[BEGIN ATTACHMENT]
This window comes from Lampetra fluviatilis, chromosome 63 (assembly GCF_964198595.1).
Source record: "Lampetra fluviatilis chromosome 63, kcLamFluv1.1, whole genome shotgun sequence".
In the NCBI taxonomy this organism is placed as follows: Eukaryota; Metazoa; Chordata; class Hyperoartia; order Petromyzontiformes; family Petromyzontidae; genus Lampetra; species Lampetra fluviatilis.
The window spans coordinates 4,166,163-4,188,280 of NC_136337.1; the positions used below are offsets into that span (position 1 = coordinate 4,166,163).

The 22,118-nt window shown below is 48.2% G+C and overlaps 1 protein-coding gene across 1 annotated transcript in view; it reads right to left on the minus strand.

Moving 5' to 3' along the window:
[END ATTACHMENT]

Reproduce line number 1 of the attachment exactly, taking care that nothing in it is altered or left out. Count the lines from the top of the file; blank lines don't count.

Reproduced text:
This window comes from Lampetra fluviatilis, chromosome 63 (assembly GCF_964198595.1).